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Posts Tagged ‘scallions’

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Leave it to me to milk a season for all it’s worth, but I can’t help it this time around; I just discovered zucchini flowers. I torched them last time (and ate them anyway and regret NOTHING because they were insanely good). This time I did two things: I took a reader’s advice and sauteed them so I could taste them alone, without a filling of any kind, and learned they taste like very delicate zucchini. And I tried the below, another reader’s recipe, as part of my cooking project.

The recipe is second only to a bowl of Frosted Mini-Wheats in its simplicity. Here’s the dish as it cooks…

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And here’s Lou:

I picked up the recipe from a chef talking to a patron from the same area, presumably back East at a breakfast hangout where I live. I believe it’s a classic regional possibly ethnic dish from somewhere and there is a story behind the origin as per their discussion. I reconstructed the ingredients from memory back home.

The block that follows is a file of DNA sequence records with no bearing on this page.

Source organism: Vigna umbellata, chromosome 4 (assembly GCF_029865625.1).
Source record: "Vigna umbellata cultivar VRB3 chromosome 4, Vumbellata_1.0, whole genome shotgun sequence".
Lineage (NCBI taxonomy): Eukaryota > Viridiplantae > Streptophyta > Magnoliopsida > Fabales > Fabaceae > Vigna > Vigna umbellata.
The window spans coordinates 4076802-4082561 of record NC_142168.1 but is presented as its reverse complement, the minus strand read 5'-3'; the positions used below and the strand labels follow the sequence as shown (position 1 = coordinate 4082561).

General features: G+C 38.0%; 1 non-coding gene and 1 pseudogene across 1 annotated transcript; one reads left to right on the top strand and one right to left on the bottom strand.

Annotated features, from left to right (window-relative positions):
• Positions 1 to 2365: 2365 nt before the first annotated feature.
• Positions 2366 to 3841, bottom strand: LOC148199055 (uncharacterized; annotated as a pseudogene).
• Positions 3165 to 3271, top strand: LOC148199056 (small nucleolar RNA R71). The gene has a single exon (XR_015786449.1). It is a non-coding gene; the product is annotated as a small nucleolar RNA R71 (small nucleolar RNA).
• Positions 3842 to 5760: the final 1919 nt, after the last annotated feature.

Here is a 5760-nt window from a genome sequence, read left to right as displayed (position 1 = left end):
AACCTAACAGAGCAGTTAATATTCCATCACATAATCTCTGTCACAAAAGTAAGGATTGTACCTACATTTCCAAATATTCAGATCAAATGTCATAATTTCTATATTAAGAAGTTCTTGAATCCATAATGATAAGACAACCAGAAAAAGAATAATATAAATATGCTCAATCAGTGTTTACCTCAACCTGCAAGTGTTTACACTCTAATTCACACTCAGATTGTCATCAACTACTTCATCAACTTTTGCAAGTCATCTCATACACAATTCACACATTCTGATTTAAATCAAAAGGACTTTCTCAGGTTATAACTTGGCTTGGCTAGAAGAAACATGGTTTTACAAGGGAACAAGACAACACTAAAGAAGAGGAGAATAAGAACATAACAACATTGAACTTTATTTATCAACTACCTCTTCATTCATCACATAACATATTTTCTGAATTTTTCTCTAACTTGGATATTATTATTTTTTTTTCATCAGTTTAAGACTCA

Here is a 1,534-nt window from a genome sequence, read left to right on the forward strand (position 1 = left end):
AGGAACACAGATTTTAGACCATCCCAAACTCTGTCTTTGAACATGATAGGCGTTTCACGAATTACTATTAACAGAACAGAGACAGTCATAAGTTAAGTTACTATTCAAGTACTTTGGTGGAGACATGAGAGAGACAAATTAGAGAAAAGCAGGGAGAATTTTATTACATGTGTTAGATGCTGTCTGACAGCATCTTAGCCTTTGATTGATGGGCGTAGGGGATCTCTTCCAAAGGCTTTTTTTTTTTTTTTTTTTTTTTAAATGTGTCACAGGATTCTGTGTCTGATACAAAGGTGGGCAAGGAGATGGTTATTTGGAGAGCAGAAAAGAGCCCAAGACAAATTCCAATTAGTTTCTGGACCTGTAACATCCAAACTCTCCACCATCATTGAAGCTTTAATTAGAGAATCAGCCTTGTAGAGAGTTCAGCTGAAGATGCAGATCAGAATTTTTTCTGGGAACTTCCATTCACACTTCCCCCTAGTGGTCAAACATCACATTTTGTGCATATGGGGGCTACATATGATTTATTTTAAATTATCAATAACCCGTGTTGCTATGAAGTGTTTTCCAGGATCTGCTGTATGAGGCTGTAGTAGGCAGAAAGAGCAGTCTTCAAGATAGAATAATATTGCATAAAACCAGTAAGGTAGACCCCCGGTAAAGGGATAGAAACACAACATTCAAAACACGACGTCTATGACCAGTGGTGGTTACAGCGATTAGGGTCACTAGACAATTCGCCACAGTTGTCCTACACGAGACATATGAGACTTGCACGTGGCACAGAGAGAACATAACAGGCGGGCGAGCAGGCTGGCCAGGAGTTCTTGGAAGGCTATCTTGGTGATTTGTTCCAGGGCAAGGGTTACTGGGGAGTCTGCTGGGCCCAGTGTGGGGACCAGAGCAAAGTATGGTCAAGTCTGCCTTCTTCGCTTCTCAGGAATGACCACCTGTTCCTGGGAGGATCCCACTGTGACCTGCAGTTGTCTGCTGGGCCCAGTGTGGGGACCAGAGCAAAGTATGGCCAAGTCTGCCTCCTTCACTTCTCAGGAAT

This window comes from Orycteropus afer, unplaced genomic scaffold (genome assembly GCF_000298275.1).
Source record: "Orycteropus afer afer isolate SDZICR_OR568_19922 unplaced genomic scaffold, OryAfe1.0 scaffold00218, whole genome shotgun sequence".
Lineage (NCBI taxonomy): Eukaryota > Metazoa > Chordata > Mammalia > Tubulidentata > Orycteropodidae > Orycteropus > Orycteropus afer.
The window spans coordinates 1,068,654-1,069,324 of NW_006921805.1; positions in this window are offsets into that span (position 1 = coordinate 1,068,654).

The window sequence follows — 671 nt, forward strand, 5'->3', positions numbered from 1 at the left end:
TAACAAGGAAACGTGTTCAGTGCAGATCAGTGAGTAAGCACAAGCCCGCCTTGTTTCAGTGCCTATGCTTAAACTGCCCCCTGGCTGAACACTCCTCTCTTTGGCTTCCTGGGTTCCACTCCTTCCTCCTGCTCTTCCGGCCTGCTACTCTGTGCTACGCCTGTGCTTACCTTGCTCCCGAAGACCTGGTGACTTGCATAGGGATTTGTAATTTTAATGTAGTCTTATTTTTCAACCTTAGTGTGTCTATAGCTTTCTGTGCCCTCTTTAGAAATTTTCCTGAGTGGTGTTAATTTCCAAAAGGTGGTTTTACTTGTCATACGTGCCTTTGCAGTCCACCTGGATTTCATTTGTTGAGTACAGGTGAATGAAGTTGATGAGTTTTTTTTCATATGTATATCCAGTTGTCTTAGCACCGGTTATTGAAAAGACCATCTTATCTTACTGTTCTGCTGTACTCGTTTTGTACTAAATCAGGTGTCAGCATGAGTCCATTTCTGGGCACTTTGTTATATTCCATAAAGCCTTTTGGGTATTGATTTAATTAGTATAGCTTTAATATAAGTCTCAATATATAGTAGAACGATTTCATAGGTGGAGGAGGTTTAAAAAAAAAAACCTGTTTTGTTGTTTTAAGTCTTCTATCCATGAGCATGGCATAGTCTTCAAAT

Eggs Daffodil

A very soft scramble of butter with eggs, zucchini blossoms, scallions and Comte (Gruyere) cheese

Louis Rousseau

Santa Cruz, CA

USA

I snooped around a little online to find other recipes with this title, and found quite a bit, including a vomitizing one that calls for 3/4 of a pound of Velveeta. I did not find one as luxurious as this.

For Lou’s recipe, I picked the blossoms at the organic farm and made this dish for lunch when I got home. Since I have to watch my cholesterol (ugh and whimper)*, I used organic egg whites. But I wasn’t going to exclude the Gruyere; I found an applewood variety and shaved a bit into it here and there. The flowers I rinsed gently under cold water, took out the stamens, and then with kitchen scissors snipped them into julienned strips. Snipped the scallions with scissors, too. Browned the bottom of the eggs a smidge, then added the rest of the ingredients and turned it all over just once.

This dish is ELEGANT. It’s champagne and toast points for the VP of marketing, it’s brunch for Kate and Will, it’s a cheering lunch after you’ve driven an hour out and back to the farm. The cheese lends a smoky richness, and the scallions give crunch and fragrance. Zucchini flowers really do look like daffodils here, as bright and sunny as the summer left behind.

Thanks for this, Lou!

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That’s Gelbstein’s pumpernickel with sesame seeds downstage right. Wonderful and earthy with this.

*Aren’t you impressed? I’ve never had a problem with cholesterol in my life, but now that I do, I summed it up with a simple ugh and whimper and didn’t mourn as loudly and as extensively as I could have, certainly, like going on about it for miles and miles in a footnote that nobody wants to see and has nothing to do with the recipe at hand and in fact distracts from the point.